Turns out that Betty's brother is Blackie's brother, whom he also owes a gambling debt to. Not sure the Bar really approves of that kind of thing, but whatcha gonna do. Maybe Mr. Brant made a name for himself getting sentences reduced from three weeks down to three days for serial killers and bank robbers.

On the next page, we get the rest of the story, with Blackie obviously being in prison and Bennett Brant (there are those double letters again.. the story is that Stan Lee had a terrible memory, so the double letters helped him remember all the different characters he created) visiting him. Doctor Octopus is supposed to help break Blackie out of prison, since I suppose he doesn't want to wait the full three days before his sentence is up. Or, maybe Blackie is a non-violent drug offender serving three consecutive life sentences. Who knows in this screwy legal world of Spider-Man's!

I know, I keep hitting on that, but seriously! How does Dr. Octopus get released in such a short amount of time? I just can't get over it!

OK, regaining focus - the male BB walks into his apartment to find Doc Ock attacking the female BB for not talking to him on the drive over from New York. Wow. This guy really wants to be social. Betty cowers until she sees Bennett comign through the door, hoping that he'll save the day.

All that really happens, though, is Doc Ock slaps him and tells him to meet the doc in the other room to talk business. After a touching exchange between siblings, where Bennett reassures Betty that he'll make her proud of him, he still feels trapped in his situation and goes off to help plan Blackie's escape.

Meanwhile, back at home, Peter is hanging out with Evil Overlord May, telling her that he's thinking of taking a trip to Philadelphia. Somehow, she's totally okay with that! Not one fight or insistence that he be accompanied by J. Jonah Jameson or any other crotchety adult. Instead, she apologizes for not going along with him. I guess her swingers' club is meeting that weekend. Who knows what evil people get up to in their own time when not busy overlording.

Peter hops a jet that he can mysteriously afford and then swings through Philly, looking for a signal. It takes a while, but he finally picks it up and decides to change into his clothing as Peter to try and find out what is going on with Betty.

Overwhelmed with seeing her again, he tells her that he came looking for her and had heard that Spider-Man was in Philadelphia as well and could help her brother. He decides that he wants to confess everything to Betty once they are back in New York, but first he has to deal with Dr. Octopus breaking Blackie out of prison.
He determines that Doc Ock is most likely to break Blackie out of the courthouse before they have a chance to put him in the more protected jail, so Spider-Man swings over while Dr. Octopus works on earning the $100,000 that Blackie has promised for freeing him.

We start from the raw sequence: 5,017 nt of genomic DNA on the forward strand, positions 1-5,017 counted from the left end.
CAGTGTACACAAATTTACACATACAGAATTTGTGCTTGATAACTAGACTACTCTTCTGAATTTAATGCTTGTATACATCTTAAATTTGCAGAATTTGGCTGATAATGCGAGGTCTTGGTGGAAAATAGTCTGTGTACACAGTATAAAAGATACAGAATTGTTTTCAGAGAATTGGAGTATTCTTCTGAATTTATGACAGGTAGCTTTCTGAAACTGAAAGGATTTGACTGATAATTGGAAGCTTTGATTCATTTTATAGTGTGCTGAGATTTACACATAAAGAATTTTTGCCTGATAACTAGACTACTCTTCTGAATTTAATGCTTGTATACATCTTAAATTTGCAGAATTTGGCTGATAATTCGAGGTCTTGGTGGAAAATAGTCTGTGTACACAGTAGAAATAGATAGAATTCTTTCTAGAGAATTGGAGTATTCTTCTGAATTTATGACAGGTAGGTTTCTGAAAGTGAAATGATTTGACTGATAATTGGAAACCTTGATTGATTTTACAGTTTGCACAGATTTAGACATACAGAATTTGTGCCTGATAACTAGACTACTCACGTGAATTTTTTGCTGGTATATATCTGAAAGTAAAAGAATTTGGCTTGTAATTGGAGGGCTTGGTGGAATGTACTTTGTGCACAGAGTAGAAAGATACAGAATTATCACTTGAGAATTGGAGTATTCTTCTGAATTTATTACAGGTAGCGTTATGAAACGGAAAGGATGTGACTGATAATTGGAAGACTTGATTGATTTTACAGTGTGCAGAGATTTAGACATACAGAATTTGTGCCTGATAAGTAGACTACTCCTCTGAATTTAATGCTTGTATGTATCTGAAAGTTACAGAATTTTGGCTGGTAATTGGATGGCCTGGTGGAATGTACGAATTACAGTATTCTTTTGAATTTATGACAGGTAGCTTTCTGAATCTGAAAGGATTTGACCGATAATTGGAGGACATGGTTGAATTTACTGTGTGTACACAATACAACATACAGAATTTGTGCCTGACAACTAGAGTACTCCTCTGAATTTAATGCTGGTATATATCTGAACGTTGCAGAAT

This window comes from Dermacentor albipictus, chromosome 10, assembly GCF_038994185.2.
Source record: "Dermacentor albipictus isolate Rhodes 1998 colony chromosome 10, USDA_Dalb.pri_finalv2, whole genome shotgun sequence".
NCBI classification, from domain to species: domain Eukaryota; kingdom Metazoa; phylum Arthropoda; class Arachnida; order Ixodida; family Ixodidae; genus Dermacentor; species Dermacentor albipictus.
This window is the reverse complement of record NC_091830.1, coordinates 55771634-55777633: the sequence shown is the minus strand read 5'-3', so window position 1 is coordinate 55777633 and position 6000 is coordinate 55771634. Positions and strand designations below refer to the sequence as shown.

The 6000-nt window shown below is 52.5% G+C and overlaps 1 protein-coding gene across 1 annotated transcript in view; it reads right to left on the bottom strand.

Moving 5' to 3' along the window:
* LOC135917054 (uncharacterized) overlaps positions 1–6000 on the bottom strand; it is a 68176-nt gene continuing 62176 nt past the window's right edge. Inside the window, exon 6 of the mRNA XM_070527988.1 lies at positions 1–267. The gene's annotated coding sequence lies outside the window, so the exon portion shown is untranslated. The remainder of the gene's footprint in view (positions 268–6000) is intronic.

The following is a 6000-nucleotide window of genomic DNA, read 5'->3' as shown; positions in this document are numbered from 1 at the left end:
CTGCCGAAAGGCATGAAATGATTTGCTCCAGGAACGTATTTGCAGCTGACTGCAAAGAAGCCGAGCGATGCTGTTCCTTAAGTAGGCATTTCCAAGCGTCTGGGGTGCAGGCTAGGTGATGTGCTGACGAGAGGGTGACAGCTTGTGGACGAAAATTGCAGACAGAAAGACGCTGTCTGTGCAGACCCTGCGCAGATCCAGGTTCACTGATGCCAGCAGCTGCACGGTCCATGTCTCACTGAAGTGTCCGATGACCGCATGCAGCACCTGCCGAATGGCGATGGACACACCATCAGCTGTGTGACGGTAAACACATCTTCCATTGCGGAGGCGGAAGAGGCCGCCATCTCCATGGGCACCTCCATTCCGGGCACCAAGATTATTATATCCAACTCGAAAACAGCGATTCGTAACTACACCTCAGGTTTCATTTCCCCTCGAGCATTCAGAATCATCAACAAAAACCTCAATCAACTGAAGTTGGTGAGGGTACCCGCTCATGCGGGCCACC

Unfortunately, he arrives as the alarm is already sounding, and uses his webs to black out a spot-light shining on him to give himself a chance to get away. He knows that because he was spotted, he's likely to take the blame for the escape, but at this point he's gotten kind of used to taking the blame for everything.

It takes him a while, but he finally realizes that Betty might actually be in some small amount of danger and swings back over to where she was staying, but her and her brother have already been moved to a dingy tramp steamer that Blackie is going to use to get away. Turns out, Blackie doesn't really think much of leaving witnesses behind, which surely no one could have possibly foreseen!

Fortunately, they drive there in the car that Peter's (currently unnamed) Spider Tracer is attached to, so he can figure out where they are hiding. as Bennett begs to be released, he takes a solid right hook from Blackie as Betty screams, letting Spider-Man know that she's there as well.

As he hurries to reach her, he rather embarrassingly trips on some rope, spraining his ankle.

Look, let's just admit it. That's not very dignified.

At all.

Still, he's a trooper and surrenders to the two gun-toting thugs, letting them lead him to the bridge of the shop where all the rest are gathered. Not being a complete idiot, Blackie declares that this is a really bad idea and that they probably should have just killed Spider-Man when they found him. doctor Octopus, however, decides that with the money on board he doesn't need anyone else. Being intelligent, Peter takes the opportunity while everyone is making speeches to attack some of the thugs. He uses his webs to keep from having to use his ankle (smart! Almost makes up for spraining it in the first place) and swings around the cabin knocking people around.